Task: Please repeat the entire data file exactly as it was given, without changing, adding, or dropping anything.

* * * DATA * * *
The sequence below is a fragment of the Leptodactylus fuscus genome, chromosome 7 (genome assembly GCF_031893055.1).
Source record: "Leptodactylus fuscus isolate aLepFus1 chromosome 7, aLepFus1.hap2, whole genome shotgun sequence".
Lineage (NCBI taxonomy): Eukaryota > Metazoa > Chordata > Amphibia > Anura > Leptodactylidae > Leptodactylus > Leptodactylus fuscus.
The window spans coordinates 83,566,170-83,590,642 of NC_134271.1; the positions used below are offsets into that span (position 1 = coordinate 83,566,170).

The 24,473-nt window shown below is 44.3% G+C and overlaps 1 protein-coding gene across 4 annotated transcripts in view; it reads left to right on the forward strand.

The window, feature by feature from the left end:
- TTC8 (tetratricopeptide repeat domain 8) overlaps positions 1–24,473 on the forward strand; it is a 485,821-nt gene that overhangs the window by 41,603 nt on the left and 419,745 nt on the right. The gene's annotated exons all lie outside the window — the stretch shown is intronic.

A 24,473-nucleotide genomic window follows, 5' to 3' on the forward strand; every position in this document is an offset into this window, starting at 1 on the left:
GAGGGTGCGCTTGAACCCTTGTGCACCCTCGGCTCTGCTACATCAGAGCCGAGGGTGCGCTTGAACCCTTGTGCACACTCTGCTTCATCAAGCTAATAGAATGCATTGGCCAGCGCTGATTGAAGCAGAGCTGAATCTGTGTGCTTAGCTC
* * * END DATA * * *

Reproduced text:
The sequence below is a fragment of the Leptodactylus fuscus genome, chromosome 7 (genome assembly GCF_031893055.1).
Source record: "Leptodactylus fuscus isolate aLepFus1 chromosome 7, aLepFus1.hap2, whole genome shotgun sequence".
Lineage (NCBI taxonomy): Eukaryota > Metazoa > Chordata > Amphibia > Anura > Leptodactylidae > Leptodactylus > Leptodactylus fuscus.
The window spans coordinates 83,566,170-83,590,642 of NC_134271.1; the positions used below are offsets into that span (position 1 = coordinate 83,566,170).

The 24,473-nt window shown below is 44.3% G+C and overlaps 1 protein-coding gene across 4 annotated transcripts in view; it reads left to right on the forward strand.

The window, feature by feature from the left end:
- TTC8 (tetratricopeptide repeat domain 8) overlaps positions 1–24,473 on the forward strand; it is a 485,821-nt gene that overhangs the window by 41,603 nt on the left and 419,745 nt on the right. The gene's annotated exons all lie outside the window — the stretch shown is intronic.

A 24,473-nucleotide genomic window follows, 5' to 3' on the forward strand; every position in this document is an offset into this window, starting at 1 on the left:
GAGGGTGCGCTTGAACCCTTGTGCACCCTCGGCTCTGCTACATCAGAGCCGAGGGTGCGCTTGAACCCTTGTGCACACTCTGCTTCATCAAGCTAATAGAATGCATTGGCCAGCGCTGATTGAAGCAGAGCTGAATCTGTGTGCTTAGCTC